Article 11, if adopted, would change the Internet as we know it: an ancillary copyright would affect small platforms and innovative online publishers, while limiting the ability of European users to use hyperlinks and share snippets online.

Ultimately, this would have a significant negative impact on freedom of expression in Europe”.

A final vote is now expected to be taken by EU member states sometime during March or early April, but this process tends to reflect little more than a rubber stamping exercise and is unlikely to result in a major change.

On the other hand the weight of opposition suggests that there is still room for an upset, although so far the EU (both its left and right wing blocks) have been diabolically bad in equal measure at listening to opponents. At this point it’s hard to shake the feeling that far too many politicians continue to put the interests of their citizens and smaller players last, either that or they really don’t understand how the internet works (possibly both).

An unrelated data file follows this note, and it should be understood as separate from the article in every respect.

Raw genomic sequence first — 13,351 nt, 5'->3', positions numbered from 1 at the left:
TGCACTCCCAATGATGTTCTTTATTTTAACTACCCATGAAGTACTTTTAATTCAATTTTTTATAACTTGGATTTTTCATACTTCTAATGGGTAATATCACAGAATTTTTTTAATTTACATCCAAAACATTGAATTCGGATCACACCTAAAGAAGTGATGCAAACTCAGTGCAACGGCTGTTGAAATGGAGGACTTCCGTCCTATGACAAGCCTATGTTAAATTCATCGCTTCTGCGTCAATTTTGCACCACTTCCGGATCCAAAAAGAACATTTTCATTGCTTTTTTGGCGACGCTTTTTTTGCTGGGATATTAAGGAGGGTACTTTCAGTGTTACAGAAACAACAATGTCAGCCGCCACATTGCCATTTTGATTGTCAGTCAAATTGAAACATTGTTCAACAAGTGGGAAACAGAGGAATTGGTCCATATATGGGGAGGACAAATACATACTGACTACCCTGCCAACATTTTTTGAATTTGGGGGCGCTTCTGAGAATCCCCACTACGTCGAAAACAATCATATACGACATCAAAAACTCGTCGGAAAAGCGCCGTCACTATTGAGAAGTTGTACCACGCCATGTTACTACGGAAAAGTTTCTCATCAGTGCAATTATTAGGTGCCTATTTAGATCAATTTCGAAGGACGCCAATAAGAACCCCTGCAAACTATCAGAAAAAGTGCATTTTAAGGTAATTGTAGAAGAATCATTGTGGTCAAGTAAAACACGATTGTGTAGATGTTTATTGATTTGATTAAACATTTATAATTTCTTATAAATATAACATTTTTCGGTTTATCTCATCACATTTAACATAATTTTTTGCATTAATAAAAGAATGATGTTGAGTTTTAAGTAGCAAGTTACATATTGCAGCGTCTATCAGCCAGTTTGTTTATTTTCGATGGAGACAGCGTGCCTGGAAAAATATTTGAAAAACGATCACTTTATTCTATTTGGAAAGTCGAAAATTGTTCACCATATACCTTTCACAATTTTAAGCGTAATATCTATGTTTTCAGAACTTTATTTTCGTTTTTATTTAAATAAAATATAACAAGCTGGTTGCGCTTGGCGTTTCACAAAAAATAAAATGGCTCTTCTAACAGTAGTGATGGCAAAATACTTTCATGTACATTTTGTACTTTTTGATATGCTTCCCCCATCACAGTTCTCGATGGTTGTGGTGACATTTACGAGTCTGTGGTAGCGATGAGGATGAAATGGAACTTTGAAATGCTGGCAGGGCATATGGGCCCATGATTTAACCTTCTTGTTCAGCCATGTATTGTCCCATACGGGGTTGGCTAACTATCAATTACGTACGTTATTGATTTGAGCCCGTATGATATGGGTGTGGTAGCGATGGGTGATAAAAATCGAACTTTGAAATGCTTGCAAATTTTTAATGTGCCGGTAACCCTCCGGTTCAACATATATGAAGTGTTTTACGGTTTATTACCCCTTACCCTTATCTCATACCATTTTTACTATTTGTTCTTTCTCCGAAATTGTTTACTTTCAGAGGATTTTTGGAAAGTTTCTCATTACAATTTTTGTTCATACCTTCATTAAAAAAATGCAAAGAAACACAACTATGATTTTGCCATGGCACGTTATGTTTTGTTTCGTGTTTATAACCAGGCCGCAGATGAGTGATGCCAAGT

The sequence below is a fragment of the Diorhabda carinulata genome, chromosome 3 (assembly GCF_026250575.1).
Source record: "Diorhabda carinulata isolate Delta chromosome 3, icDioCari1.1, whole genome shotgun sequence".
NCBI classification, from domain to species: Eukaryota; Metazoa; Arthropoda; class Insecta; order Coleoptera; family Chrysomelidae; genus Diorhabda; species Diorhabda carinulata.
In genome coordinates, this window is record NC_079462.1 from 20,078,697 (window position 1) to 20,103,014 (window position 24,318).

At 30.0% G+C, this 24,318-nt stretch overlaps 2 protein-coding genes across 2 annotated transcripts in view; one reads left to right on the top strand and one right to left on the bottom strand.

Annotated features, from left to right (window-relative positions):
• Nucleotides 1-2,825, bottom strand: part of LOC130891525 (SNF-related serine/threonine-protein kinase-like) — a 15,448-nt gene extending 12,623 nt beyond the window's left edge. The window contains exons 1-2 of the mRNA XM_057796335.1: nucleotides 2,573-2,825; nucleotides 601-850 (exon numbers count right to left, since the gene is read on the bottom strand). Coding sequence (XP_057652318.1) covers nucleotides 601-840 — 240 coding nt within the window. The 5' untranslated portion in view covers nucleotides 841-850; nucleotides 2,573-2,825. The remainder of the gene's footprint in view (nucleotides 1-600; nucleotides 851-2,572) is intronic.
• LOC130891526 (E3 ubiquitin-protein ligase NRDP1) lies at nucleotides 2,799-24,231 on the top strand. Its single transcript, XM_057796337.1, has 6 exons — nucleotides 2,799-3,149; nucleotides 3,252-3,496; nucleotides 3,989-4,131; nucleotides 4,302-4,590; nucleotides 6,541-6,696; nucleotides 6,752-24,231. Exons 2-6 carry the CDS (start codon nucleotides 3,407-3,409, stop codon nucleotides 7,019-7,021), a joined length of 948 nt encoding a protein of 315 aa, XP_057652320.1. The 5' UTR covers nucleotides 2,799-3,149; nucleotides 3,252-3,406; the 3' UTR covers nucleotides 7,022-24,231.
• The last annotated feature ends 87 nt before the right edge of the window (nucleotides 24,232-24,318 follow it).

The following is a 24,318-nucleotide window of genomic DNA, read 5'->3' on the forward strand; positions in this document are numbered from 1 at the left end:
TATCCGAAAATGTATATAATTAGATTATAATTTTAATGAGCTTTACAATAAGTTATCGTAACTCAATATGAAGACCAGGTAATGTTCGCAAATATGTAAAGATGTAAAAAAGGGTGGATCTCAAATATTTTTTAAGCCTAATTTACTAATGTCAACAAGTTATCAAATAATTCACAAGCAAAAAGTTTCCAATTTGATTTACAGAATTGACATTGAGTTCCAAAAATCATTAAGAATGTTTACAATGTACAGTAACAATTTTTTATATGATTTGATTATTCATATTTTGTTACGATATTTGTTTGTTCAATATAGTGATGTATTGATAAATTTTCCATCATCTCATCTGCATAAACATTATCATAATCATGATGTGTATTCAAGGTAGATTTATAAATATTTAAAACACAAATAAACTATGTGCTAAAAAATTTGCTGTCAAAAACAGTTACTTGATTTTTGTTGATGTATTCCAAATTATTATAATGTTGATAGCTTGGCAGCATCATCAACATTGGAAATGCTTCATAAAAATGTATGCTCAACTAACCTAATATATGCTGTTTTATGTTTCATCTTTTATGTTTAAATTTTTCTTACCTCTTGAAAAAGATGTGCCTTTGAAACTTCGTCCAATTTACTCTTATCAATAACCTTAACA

Meanwhile anybody who mistakenly thinks that Brexit will stop this from impacting the UK should be cautious. Regardless of what the EU approves, the UK might still have to implement it (we won’t know for sure until a final deal is agreed or not) and in any case the current Government has so far supported most of the controversial measures.

Special credit to Julia Reda MEP for helping to shine a light on these measures when others wouldn’t.

UPDATE 15th Feb 2019

In a curious move the EC has written a blog of its own (here), which rather broadly appears to brand opponents of the changes as a “mob” supported by “paid-for campaigns.” Nice. No doubt that’s not in the least bit insulting to all those independent individuals and groups who have raised legitimate concerns about the new laws and their potential impact.